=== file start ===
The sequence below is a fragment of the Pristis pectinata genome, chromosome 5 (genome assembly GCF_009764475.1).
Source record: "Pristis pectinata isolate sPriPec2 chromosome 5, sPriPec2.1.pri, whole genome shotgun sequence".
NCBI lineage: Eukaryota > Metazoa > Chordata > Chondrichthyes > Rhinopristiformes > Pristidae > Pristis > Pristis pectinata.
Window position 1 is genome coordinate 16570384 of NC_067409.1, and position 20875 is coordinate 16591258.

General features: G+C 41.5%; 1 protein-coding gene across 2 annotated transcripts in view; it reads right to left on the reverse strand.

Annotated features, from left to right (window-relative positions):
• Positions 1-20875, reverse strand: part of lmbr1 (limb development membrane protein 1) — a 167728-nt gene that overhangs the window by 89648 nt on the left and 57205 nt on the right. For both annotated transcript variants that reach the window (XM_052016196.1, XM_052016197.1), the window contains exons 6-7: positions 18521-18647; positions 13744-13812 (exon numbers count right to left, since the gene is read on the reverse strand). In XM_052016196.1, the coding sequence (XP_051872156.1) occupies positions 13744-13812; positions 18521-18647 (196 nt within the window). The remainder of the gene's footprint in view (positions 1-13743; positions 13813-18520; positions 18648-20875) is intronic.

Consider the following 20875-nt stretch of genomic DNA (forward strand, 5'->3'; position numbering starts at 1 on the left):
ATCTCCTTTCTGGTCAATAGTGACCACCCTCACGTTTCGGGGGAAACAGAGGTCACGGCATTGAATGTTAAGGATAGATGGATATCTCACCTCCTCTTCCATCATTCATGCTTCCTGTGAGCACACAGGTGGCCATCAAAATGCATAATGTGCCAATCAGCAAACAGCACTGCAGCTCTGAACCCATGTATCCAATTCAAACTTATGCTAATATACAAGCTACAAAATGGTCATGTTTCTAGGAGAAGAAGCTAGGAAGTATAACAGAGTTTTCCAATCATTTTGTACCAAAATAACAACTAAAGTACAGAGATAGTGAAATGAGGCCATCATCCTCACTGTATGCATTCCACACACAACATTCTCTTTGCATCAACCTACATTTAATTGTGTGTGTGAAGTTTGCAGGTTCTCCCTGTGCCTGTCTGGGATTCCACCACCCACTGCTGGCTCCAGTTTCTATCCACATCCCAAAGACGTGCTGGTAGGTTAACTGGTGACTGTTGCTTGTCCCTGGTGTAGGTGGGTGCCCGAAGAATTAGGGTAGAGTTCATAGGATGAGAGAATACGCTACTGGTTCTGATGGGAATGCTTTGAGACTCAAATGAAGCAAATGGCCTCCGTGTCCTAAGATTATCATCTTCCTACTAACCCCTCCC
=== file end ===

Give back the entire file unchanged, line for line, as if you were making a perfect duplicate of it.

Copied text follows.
The sequence below is a fragment of the Pristis pectinata genome, chromosome 5 (genome assembly GCF_009764475.1).
Source record: "Pristis pectinata isolate sPriPec2 chromosome 5, sPriPec2.1.pri, whole genome shotgun sequence".
NCBI lineage: Eukaryota > Metazoa > Chordata > Chondrichthyes > Rhinopristiformes > Pristidae > Pristis > Pristis pectinata.
Window position 1 is genome coordinate 16570384 of NC_067409.1, and position 20875 is coordinate 16591258.

General features: G+C 41.5%; 1 protein-coding gene across 2 annotated transcripts in view; it reads right to left on the reverse strand.

Annotated features, from left to right (window-relative positions):
• Positions 1-20875, reverse strand: part of lmbr1 (limb development membrane protein 1) — a 167728-nt gene that overhangs the window by 89648 nt on the left and 57205 nt on the right. For both annotated transcript variants that reach the window (XM_052016196.1, XM_052016197.1), the window contains exons 6-7: positions 18521-18647; positions 13744-13812 (exon numbers count right to left, since the gene is read on the reverse strand). In XM_052016196.1, the coding sequence (XP_051872156.1) occupies positions 13744-13812; positions 18521-18647 (196 nt within the window). The remainder of the gene's footprint in view (positions 1-13743; positions 13813-18520; positions 18648-20875) is intronic.

Consider the following 20875-nt stretch of genomic DNA (forward strand, 5'->3'; position numbering starts at 1 on the left):
ATCTCCTTTCTGGTCAATAGTGACCACCCTCACGTTTCGGGGGAAACAGAGGTCACGGCATTGAATGTTAAGGATAGATGGATATCTCACCTCCTCTTCCATCATTCATGCTTCCTGTGAGCACACAGGTGGCCATCAAAATGCATAATGTGCCAATCAGCAAACAGCACTGCAGCTCTGAACCCATGTATCCAATTCAAACTTATGCTAATATACAAGCTACAAAATGGTCATGTTTCTAGGAGAAGAAGCTAGGAAGTATAACAGAGTTTTCCAATCATTTTGTACCAAAATAACAACTAAAGTACAGAGATAGTGAAATGAGGCCATCATCCTCACTGTATGCATTCCACACACAACATTCTCTTTGCATCAACCTACATTTAATTGTGTGTGTGAAGTTTGCAGGTTCTCCCTGTGCCTGTCTGGGATTCCACCACCCACTGCTGGCTCCAGTTTCTATCCACATCCCAAAGACGTGCTGGTAGGTTAACTGGTGACTGTTGCTTGTCCCTGGTGTAGGTGGGTGCCCGAAGAATTAGGGTAGAGTTCATAGGATGAGAGAATACGCTACTGGTTCTGATGGGAATGCTTTGAGACTCAAATGAAGCAAATGGCCTCCGTGTCCTAAGATTATCATCTTCCTACTAACCCCTCCC